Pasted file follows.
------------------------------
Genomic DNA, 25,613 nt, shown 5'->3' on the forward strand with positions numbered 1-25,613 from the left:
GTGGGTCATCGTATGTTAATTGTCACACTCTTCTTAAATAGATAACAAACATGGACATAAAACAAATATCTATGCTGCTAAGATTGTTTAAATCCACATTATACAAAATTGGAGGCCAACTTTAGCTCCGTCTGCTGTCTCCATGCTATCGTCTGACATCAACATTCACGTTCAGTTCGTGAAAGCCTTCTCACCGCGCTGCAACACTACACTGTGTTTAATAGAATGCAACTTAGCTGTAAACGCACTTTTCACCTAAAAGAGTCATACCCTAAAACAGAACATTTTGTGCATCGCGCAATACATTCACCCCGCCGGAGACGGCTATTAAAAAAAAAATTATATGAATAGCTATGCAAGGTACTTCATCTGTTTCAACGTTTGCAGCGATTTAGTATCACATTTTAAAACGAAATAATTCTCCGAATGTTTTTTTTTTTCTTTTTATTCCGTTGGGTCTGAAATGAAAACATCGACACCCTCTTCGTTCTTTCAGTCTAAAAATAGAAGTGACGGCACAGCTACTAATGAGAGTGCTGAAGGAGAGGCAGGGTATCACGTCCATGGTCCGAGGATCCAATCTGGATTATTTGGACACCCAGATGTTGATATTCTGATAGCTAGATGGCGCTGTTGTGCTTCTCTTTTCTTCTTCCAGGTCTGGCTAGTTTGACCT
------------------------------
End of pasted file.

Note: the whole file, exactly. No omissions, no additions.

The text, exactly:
Genomic DNA, 25,613 nt, shown 5'->3' on the forward strand with positions numbered 1-25,613 from the left:
GTGGGTCATCGTATGTTAATTGTCACACTCTTCTTAAATAGATAACAAACATGGACATAAAACAAATATCTATGCTGCTAAGATTGTTTAAATCCACATTATACAAAATTGGAGGCCAACTTTAGCTCCGTCTGCTGTCTCCATGCTATCGTCTGACATCAACATTCACGTTCAGTTCGTGAAAGCCTTCTCACCGCGCTGCAACACTACACTGTGTTTAATAGAATGCAACTTAGCTGTAAACGCACTTTTCACCTAAAAGAGTCATACCCTAAAACAGAACATTTTGTGCATCGCGCAATACATTCACCCCGCCGGAGACGGCTATTAAAAAAAAAATTATATGAATAGCTATGCAAGGTACTTCATCTGTTTCAACGTTTGCAGCGATTTAGTATCACATTTTAAAACGAAATAATTCTCCGAATGTTTTTTTTTTTCTTTTTATTCCGTTGGGTCTGAAATGAAAACATCGACACCCTCTTCGTTCTTTCAGTCTAAAAATAGAAGTGACGGCACAGCTACTAATGAGAGTGCTGAAGGAGAGGCAGGGTATCACGTCCATGGTCCGAGGATCCAATCTGGATTATTTGGACACCCAGATGTTGATATTCTGATAGCTAGATGGCGCTGTTGTGCTTCTCTTTTCTTCTTCCAGGTCTGGCTAGTTTGACCT